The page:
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# Narwhal

Narwhal
Size comparison with a human
Scientific classification
Kingdom:
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Genus:
Monodon
Binomial name
Monodon monoceros
Linnaeus, 1758

The Narwhal (Monodon monoceros) is a rarely seen Arctic whale.[1] This social whale is known as the "unicorn of the sea" because the male has a very long tusk. Very little is known about this whale. Narwhal means "corpse whale" in Old Norse.[2]

## Description

Large male narwhals can grow to a length of 15 feet, and weigh up to two tons.[3] A female can give birth once every three years, after a pregnancy of 15 months.[3] At birth, the baby narwhal is about five feet long and weighs about 180 pounds.[3]

All narwhals have two teeth in their upper jaw and a tusk. After the first year of a male narwhal's life, its left tooth grows outward, spirally. There are some narwhals that are double-tusked, but they are not as common.[4] This long, single or double tooth projects from its upper jaw and can grow to be 8.75 feet (2.7 meters) long.[5] Tusks are usually twisted in a counterclockwise direction and are hollow inside. The tusk's function is uncertain, perhaps used as a formidable jousting weapon in courtship and dominance rivalry, in getting food, and/or for channeling and amplifying sonar pulses (which they emit).[2][6] The tusk is not used in hunting. Long ago, narwhal sightings probably reinforced (or started) the unicorn legends. In fact, when people found the horn of a dead narwhal washed up on shore, they thought that they had found the horn of a unicorn.[7]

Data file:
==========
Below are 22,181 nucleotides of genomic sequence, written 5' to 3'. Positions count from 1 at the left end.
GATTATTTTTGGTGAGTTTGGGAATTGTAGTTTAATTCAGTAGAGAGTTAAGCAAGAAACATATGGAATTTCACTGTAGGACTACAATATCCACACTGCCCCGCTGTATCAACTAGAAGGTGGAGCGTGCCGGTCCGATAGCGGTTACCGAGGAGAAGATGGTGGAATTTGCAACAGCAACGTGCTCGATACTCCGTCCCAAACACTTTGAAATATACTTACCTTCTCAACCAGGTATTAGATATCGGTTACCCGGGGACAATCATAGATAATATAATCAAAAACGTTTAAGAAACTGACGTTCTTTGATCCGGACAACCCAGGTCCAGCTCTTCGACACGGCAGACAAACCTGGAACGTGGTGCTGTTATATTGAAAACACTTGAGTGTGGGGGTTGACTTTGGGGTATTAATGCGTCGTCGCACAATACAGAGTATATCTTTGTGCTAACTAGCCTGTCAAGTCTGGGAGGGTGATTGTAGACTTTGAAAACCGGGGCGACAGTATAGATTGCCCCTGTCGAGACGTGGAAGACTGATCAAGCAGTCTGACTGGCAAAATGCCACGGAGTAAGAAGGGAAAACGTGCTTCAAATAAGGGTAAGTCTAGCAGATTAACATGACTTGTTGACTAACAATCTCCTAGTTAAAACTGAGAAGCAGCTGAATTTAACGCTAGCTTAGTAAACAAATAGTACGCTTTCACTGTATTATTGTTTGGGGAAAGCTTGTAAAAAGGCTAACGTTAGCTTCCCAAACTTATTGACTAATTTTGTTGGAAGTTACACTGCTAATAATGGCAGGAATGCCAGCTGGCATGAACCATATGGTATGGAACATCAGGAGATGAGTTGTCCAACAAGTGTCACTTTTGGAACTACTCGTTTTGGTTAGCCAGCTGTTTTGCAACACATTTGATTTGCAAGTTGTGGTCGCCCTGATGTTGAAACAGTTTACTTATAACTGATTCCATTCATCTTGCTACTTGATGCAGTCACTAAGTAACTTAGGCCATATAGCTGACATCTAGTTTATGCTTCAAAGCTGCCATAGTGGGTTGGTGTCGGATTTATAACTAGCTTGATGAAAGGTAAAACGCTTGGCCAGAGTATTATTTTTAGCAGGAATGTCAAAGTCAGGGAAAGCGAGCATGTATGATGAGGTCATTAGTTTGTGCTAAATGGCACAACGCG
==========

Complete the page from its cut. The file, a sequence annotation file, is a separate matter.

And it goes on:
Narwhal can dive deep into the sea to around 800 meters, but can also sometimes dive up to 1,500 meters. This makes them one of the deepest diving sea mammals.

## Habitat

Narwhals live mostly in the solid blue areas of this map, but also live in the striped blue areas.

Narwhals live in the icy waters of the Arctic seas.[5] The Narwhal's thick skin, called blubber, keep them warm in the cold water. They do not go far away from ice. Narwhals live in groups of between 10 and 100. Narwhals are migrating animals who like to move from one place to live in another place for a while. In summer, groups of them move closer to land, where they can sometimes be seen in the estuaries, deep fjords, and bays of Greenland, Northern Canada and as far eastern Russia. In Winter they move back to the icy waters, where they breathe from small holes in the ice.

Narwhals can hunt under ice and like to eat Arctic fish such as the flatfish Greenland halibut, the polar and Arctic cod, shrimp and squid. They suck in their prey when they get close.

Narwhals are both hunted by polar bears and killer whales. The native Inuit people, sometimes called the Eskimos, are still allowed to hunt the Narwhals for their meat and for the tusks. The tusks are sold with or without carving.[8] The annual value received from Narwhal hunts in Hudson Bay is $530,000, of which$370,000 is for meat, $150,000 for tusks, bones and teeth of males, and$10,000 for teeth and bones of females.[9]

## References

1. "Narwhale.org - Tusk Discoveries". Retrieved 2009-12-26.
2. Heide-Jørgensen, M. P. and K. L. Laidre (2006). Greenland’s Winter Whales: The beluga, the narwhal and the bowhead whale. Ilinniusiorfik Undervisningsmiddelforlag, Nuuk, Greenland. .
3. Ford, John and Deborah. Narwhal: Unicorn of the Arctic Sea., National Geographic, March 1986, pgs. 355-362
4. Nicklen, Paul. "Arctic Ivory." National Geographic 212.2 (2007): 110-129. Science & Technology Collection. Web. 8 May 2014.
5. "National Geographic Society". Retrieved 2009-12-26.
6. Silverman, H. B.; M. J. Dunbar (March 1980). "Aggressive tusk use by the narwhal (Monodon monoceros L.)". Nature 284: 56–57. .
7. Daston, Lorraine and Katharine Park. Wonders and the Order of Nature, 1150-1750. New York: Zone Books, 2001.
8. Greenfieldboyce, Nell (19 August 2009). "Inuit Hunters Help Scientists Track Narwhals". National Public Radio. Retrieved 24 October 2016.
9. Hoover C, Bailey M, Higdon J, Ferguson SH, Sumalia R (March 2013). "Estimating the Economic Value of Narwhal and Beluga Hunts in Hudson Bay, Nunavut". The Arctic Institute of North America 66: 1-16.